The main fear in the region is the conflict could spread to Arab states, particularly those with sharp sectarian divisions, such as Iraq and Lebanon.
Saudi Arabia, the world's leading oil producer and the birthplace of Islam in the seventh century, has a sizeable Shiite minority, which predominates in the kingdom's Eastern province.
That's Saudi Arabia's main oil-producing zone, so it's highly sensitive and Riyadh has long feared that Shiite-dominated Iran seeks to use its co-religionists as a fifth column to sabotage its all-important oil industry.
Turkey, a Sunni-dominated state that under its Islamic government is striving to restore its Ottoman-era power and become the paramount state in the region.
Turkey, neighbor to both Iran and Syria, is increasingly being drawn into the Syrian conflict against the Damascus regime, its former ally.
"It's becoming increasingly clear that the Syrian uprising transcends the strategic interests of Iran and Turkey, as it has become the battleground between the Sunni and Shiite communities throughout the Middle East," observed Alon Ben-Meir, professor of international relations and Middle East studies at New York University's Center for Global Affairs.
"The new political order that will eventually emerge in Syria will determine not only the ultimate success or failure of Iran's aspirations to become the region's hegemon but whether or not the Sunni Arab world will maintain its dominance.
"Hence, the conflict will be long, costly and bloody, reflecting the troubled history between the two sides that has extended over a millennium," Ben-Meir wrote in a Huffington Post analysis published April 13.
Sectarian conflict is simmering in Iraq in the wake of the completion of the U.S. military withdrawal Dec. 18, 2011, largely involving wide-ranging bombings by al-Qaida's Sunni fighters against the country's Shiite majority.
Sunni radicals from Iraq are reported to be among al-Qaida fighters moving into Syria, Iraq's northwestern neighbor, to join their co-religionists battling to bring down the Damascus regime dominated by the minority Alawite sect, an offshoot of Shiite Islam backed by Tehran.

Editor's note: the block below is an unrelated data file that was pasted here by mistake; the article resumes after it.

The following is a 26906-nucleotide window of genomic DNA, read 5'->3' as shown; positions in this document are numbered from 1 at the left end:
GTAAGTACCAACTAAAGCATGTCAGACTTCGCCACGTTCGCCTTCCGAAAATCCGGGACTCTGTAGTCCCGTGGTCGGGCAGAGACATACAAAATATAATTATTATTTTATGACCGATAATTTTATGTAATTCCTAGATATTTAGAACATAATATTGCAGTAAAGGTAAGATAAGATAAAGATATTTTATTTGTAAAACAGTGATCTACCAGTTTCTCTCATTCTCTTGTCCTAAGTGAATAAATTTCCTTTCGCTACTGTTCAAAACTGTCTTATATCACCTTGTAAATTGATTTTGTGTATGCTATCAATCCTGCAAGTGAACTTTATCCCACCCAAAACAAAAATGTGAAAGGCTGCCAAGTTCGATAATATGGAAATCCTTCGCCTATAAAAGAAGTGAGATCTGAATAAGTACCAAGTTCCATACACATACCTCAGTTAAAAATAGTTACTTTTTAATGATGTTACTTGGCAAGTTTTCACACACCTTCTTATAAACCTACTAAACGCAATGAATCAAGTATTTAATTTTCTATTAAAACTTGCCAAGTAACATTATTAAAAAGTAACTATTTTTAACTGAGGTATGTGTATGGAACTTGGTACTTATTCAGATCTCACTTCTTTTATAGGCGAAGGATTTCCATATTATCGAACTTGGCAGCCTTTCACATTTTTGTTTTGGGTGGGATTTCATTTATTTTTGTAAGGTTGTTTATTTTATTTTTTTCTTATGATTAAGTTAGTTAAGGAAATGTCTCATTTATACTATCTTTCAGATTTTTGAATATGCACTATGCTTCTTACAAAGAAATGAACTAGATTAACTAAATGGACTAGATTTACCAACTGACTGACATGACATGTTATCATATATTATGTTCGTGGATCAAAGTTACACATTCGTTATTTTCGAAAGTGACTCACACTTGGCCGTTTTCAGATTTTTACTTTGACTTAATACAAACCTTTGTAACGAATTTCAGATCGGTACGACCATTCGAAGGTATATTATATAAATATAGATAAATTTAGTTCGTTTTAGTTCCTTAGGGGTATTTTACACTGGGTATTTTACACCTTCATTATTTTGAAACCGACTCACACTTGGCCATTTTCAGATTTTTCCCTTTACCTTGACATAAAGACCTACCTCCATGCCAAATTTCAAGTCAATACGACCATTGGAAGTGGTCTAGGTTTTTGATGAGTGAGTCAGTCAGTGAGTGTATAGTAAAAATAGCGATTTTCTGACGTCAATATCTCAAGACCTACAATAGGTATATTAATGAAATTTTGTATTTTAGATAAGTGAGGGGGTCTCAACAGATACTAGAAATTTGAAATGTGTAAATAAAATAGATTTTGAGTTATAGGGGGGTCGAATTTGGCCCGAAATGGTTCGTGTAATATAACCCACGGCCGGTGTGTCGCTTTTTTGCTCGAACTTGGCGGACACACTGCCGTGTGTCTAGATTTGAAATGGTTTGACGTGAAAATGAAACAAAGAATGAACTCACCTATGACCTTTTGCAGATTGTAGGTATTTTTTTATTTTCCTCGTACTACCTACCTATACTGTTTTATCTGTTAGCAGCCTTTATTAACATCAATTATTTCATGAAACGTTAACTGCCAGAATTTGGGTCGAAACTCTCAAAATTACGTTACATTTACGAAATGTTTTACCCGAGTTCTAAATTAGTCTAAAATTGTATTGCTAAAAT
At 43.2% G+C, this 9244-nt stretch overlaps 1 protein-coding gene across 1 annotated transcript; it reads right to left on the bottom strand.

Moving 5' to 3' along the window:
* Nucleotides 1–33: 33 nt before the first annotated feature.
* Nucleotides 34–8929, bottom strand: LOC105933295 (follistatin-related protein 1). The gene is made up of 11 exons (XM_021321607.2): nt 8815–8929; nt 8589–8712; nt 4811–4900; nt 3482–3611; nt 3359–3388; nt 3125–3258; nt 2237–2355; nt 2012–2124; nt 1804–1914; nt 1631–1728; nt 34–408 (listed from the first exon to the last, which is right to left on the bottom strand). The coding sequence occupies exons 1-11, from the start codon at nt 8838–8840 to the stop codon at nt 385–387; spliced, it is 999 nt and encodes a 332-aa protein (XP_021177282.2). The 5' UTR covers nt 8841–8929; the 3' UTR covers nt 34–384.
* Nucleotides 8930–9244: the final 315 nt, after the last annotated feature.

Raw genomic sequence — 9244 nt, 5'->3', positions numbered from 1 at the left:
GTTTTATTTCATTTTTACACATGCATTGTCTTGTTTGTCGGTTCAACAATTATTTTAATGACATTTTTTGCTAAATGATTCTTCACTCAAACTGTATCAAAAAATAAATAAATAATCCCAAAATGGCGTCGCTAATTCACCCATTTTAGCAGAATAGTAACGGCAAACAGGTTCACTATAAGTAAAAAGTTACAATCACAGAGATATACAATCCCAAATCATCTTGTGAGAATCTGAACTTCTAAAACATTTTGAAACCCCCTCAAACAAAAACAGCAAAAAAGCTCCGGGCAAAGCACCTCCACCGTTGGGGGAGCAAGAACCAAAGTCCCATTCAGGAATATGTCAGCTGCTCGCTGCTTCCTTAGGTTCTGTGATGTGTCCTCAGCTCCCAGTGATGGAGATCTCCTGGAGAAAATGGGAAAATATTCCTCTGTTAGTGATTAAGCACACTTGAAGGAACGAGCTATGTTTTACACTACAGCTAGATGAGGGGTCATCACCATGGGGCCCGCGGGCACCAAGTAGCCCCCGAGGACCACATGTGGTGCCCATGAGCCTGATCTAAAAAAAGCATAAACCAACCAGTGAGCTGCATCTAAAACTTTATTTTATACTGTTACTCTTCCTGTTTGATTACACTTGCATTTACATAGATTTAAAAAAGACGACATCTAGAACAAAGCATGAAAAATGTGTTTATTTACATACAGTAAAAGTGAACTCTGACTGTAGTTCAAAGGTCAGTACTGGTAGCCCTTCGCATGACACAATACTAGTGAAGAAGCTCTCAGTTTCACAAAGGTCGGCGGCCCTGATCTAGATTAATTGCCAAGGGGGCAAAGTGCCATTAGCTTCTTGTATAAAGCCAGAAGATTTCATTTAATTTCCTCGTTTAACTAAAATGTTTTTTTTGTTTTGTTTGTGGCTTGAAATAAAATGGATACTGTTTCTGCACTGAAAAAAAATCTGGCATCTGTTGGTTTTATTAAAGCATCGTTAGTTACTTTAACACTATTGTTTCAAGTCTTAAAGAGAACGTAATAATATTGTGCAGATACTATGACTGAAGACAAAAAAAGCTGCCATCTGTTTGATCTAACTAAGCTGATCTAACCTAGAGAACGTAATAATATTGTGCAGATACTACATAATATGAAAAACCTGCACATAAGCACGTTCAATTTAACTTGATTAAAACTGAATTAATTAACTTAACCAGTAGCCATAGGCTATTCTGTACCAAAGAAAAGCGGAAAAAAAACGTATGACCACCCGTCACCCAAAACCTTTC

There's growing alarm among Iraq's minority Sunnis, who dominated power under Saddam Hussein, that Prime Minister Nouri al-Maliki, a Shiite with links to Tehran, is seeking to impose a new dictatorship after decades of brutal repression of Shiites by Saddam's Baathists.
The Saudis and other Sunni states, such as the Persian Gulf monarchies, Egypt and Jordan, fear Iran will dominate Iraq, with its Shiite majority, now that the Americans have departed and are widely considered to be funding the Sunni militants.
Sectarian divisions in Lebanon, where the Iran- and Syria-backed Shiite Hezbollah is locked in an increasingly bitter political struggle with Western-supporter Sunnis and their allies, have been dangerously sharpened since the Syrian uprising began March 15, 2011.
Indeed, these divisions have never been far from the surface since the end of Lebanon's 1975-90 civil war.
Those divisions were infinitely widened in 2011 after a United Nations-mandated tribunal charged Hezbollah activists with the Feb. 15, 2005, Beirut assassination of former Prime Minister Rafik Hariri, Lebanon's foremost statesman and the main leader of its Sunnis.
Hezbollah denies the charges and has warned it will "cut off the hands" of anyone who seeks to apprehend four of its members, two of them senior figures, indicted for the bombing that killed Hariri and 22 others.
Hezbollah supports the Syrian regime of President Bashar al-Assad, while most Lebanese Sunnis oppose it.
Under Hariri, they campaigned for Syria to withdraw the quasi-occupation forces Damascus had deployed in Lebanon since 1976. After Hariri was slain, international pressure finally forced the Syrians to pull out, although they remain a powerful influence in Lebanon.
Shiites and Sunnis have been slaughtering each other in Pakistan for years and the Pakistani Sunni militants of Lashkar-e Jhavangi recently claimed responsibility for bomb attacks against Shiites in the Afghan cities of Kabul, Mazar-e-Sharif and Kandahar.
The Pakistani group, known as LeJ, has close ties to al-Qaida.
In January, Turkish Foreign Minister Ahmet Davutoglu warned against a regional sectarian conflict.
"There are some who are willing to start a regional Cold War," he declared. "We're determined to prevent that. Sectarian tensions would be suicide for the whole region."